Pocket Change: A Nano Air Vehicle Proves Its Worth

The PD-100 Black Hornet fits onto a combat vest and is designed to look around corners without risking the user life or being detected by the enemy.

By George Jagels

As equipment improves, the average weight a soldier carries keeps rising. A 2009 Army study showed the average soldier humped 100 pounds of gear on patrol. And with budget freezes and force cuts, training specialists at the squad level is less and less feasible. Thus when one thinks of adding an unmanned aerial system (UAS) to a small unit, words like “unfeasible” and “unnecessary” might be the reaction. But what if that system took two days to learn and weighed 2.8 pounds, fitting into a soldier’s combat vest?

Prox Dynamics, a small UAS company based in Norway, builds just such a system. The PD-100 Personal Reconnaissance System, or Black Hornet, is a nano air vehicle (nano UAV) with many of the capabilities and potential of much larger, more complicated devices. In a field with ever more competition— witness the extraordinary expansion of the Association for Unmanned Vehicle Systems International trade group—the Black Hornet seems in a class of its own. With the little heard from Aerovironment’s Hummingbird since 2011, my research shows operationally useful nano UAVs are confined to the Black Hornet.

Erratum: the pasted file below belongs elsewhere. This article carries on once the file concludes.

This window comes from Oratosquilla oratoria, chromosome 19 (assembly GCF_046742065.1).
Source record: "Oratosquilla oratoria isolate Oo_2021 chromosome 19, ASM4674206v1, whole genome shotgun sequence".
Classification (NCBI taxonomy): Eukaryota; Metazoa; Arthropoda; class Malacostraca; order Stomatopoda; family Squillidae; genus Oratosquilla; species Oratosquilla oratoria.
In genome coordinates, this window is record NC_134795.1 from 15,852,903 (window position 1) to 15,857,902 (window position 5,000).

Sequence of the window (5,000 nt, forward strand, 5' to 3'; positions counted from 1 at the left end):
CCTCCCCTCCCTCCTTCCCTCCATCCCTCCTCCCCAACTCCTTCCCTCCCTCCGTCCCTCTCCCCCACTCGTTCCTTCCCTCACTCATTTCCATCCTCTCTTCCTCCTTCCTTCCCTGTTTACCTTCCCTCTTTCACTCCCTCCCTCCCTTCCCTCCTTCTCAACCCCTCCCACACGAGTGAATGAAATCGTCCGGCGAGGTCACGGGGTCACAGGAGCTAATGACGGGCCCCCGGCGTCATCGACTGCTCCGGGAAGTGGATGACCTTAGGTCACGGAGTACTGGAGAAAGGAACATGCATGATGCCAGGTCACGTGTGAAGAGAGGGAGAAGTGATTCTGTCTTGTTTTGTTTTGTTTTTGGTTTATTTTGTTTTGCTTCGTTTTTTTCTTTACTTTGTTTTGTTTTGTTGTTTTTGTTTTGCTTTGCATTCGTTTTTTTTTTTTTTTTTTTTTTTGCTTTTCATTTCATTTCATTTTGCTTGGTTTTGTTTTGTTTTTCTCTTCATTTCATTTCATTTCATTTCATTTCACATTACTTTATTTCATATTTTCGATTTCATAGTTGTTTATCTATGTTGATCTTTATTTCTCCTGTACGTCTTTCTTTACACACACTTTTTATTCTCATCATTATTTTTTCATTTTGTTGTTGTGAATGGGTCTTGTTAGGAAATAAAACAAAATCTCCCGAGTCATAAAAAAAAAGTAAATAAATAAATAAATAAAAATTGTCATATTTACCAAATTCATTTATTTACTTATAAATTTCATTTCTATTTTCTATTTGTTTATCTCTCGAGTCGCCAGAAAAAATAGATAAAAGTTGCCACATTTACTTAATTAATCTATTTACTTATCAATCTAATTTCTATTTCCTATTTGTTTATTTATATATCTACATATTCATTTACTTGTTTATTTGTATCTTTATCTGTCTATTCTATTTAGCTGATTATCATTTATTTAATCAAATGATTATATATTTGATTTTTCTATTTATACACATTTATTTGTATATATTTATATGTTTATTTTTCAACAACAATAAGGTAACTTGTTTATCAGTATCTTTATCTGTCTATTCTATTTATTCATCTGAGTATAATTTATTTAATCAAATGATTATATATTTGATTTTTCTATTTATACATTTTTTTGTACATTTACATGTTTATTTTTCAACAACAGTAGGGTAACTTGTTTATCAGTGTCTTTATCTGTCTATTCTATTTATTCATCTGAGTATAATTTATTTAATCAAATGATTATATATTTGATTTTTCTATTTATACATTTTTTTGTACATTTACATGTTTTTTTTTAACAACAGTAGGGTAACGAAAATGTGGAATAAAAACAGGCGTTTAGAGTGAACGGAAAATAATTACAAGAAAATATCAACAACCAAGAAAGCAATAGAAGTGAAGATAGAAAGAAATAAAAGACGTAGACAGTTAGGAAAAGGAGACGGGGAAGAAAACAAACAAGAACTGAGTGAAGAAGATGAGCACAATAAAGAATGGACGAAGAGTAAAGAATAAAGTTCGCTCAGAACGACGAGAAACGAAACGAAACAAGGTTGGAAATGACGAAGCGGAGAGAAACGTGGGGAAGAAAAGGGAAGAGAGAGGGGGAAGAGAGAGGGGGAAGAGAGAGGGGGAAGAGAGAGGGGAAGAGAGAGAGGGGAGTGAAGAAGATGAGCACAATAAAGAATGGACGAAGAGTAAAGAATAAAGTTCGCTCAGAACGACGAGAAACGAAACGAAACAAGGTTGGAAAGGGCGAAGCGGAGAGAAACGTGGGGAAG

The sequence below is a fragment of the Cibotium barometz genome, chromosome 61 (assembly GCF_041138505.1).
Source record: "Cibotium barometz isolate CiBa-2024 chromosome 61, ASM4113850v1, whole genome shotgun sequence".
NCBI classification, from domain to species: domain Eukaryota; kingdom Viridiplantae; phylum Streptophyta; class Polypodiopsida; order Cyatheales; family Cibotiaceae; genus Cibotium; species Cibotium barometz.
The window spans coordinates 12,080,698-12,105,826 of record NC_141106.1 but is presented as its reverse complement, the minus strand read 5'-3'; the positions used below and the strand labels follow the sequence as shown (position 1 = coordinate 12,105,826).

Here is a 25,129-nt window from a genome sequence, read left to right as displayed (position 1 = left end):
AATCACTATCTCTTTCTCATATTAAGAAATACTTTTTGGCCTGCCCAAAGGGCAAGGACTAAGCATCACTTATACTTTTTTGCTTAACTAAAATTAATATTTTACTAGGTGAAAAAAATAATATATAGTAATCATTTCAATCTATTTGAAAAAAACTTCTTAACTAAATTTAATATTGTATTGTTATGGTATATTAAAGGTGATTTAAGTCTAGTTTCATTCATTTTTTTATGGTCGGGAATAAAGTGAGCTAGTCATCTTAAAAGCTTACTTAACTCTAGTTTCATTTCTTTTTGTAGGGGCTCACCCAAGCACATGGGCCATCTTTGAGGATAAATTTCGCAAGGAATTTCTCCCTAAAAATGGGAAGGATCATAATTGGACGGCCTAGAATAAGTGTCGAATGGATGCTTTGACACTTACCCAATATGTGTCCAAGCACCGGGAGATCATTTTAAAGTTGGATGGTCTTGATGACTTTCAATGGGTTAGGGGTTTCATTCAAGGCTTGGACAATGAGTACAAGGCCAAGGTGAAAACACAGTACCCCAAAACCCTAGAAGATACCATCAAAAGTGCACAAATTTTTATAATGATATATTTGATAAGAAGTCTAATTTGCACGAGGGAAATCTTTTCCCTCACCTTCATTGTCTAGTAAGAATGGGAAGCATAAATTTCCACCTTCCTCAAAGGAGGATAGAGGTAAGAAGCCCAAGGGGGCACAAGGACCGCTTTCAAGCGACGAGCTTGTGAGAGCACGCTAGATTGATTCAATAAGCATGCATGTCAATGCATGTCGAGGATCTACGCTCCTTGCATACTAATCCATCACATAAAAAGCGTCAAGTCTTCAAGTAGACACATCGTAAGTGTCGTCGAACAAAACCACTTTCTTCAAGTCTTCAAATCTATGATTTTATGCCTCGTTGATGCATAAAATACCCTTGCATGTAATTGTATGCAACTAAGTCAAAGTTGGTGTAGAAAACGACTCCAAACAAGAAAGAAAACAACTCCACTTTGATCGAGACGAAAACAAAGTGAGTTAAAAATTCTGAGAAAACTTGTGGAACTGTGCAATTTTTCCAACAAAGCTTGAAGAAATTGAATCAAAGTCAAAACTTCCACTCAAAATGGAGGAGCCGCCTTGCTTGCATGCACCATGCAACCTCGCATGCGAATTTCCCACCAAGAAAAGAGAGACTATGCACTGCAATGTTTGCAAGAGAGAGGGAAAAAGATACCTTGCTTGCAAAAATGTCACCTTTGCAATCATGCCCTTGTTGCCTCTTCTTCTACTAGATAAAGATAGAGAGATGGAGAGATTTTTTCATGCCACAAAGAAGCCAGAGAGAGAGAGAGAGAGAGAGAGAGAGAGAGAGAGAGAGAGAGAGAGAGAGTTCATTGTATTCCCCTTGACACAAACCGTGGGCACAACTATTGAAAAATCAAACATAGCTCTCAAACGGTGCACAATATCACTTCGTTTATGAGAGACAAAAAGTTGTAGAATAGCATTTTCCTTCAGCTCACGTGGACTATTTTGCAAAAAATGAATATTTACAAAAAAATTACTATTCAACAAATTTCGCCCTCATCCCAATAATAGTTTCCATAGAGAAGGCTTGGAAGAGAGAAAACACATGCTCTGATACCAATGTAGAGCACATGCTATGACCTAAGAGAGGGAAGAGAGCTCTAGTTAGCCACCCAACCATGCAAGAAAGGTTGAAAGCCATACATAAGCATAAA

Founded in 2008 by Petter Muren, Prox Dynamics combined the professional expertise from the teleconferencing industry of its founder with his hobby and passion for building smaller and smaller air vehicles. Seeing a gap in UAS capabilities, Prox Dynamics took three years to develop the PD-100, and it is already turning heads.

What Makes a Nano UAV?

Each PD-100 Black Hornet weighs 16.5 grams, or .03 pounds. By comparison, most small quad rotors weigh at least a pound. The system also features a rotor span of less than four inches and a small controller. With two vehicles coming in a case, an operator can maintain aerial coverage of a location for an hour and half using by alternating the two vehicles and recharging batteries. Otherwise, standard flight time is approximately 20 minutes with a range of two kilometers. The system takes about two minutes to deploy.

An operator pilots the Black Hornet through what Stein Engen, Business Development North America at Prox Dynamics, calls an “intuitive, simple” controller made by the company. The operator hand launches the system, and can either fly it manually or by the use of waypoints. When the target location is reached, the helicopter can hover in place, allowing the operator to find the best position and angle to explore target details.

“One of the benefits to an ‘easy to use’ system like this is that you don’t need to be an expert pilot,” said Engen. “You train your existing team to integrate an additional capability without the need for additional operators.”

Layered onto this simplicity are an automatic return to base function, notifications for low battery, and ten digit grid in case of a crash. There is also inherent safety and durability in the PD-100. “If it crashes into something, it’s so light that it doesn’t create any impact energy,” Engen said. Yet this nano UAV can travel at a 5 meters per sec and has the ability to withstand winds of up to 20 knots.

You can launch the bird to look beyond the next corner, over the walls of a compound … and operate safely without disturbing the environment.